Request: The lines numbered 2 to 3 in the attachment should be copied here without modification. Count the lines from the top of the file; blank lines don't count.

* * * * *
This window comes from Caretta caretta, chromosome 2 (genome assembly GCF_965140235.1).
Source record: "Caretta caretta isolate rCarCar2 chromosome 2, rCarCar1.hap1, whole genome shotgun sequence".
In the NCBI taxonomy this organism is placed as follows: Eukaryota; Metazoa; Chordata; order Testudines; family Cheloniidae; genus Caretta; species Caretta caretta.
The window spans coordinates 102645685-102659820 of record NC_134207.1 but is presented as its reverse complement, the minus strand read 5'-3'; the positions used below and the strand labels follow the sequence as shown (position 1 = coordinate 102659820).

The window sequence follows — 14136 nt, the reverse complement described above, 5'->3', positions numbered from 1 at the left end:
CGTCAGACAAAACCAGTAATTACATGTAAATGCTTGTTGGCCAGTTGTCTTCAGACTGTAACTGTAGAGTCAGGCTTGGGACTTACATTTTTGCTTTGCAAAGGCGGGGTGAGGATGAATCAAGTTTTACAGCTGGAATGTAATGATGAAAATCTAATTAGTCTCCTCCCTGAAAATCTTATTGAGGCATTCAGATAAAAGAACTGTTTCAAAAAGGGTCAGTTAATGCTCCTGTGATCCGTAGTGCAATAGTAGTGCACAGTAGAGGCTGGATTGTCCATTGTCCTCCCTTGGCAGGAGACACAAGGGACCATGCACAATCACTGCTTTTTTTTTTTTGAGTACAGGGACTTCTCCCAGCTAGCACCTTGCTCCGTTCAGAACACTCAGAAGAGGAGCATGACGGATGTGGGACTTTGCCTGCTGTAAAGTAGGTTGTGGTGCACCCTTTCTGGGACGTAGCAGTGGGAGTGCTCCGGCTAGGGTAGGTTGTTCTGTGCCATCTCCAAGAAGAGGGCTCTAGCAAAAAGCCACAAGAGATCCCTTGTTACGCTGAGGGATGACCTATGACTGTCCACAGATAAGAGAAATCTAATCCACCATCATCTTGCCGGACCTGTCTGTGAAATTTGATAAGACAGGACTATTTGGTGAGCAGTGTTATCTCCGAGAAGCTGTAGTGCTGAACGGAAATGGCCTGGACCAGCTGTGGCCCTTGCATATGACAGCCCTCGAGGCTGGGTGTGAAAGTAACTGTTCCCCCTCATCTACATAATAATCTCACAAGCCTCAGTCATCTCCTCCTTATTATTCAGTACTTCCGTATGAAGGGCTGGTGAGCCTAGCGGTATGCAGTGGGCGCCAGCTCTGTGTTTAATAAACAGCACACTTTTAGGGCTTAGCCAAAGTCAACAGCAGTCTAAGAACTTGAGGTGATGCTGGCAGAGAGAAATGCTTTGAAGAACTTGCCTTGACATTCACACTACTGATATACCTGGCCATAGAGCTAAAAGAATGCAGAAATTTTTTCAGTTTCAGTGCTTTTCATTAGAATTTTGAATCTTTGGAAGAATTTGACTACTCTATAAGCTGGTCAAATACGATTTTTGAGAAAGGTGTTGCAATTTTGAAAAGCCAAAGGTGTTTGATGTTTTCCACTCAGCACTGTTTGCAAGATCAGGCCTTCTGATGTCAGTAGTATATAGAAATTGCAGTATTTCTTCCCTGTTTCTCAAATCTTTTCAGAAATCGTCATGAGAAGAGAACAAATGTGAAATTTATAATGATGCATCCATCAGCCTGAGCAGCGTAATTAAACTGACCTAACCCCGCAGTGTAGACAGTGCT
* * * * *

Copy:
Source record: "Caretta caretta isolate rCarCar2 chromosome 2, rCarCar1.hap1, whole genome shotgun sequence".
In the NCBI taxonomy this organism is placed as follows: Eukaryota; Metazoa; Chordata; order Testudines; family Cheloniidae; genus Caretta; species Caretta caretta.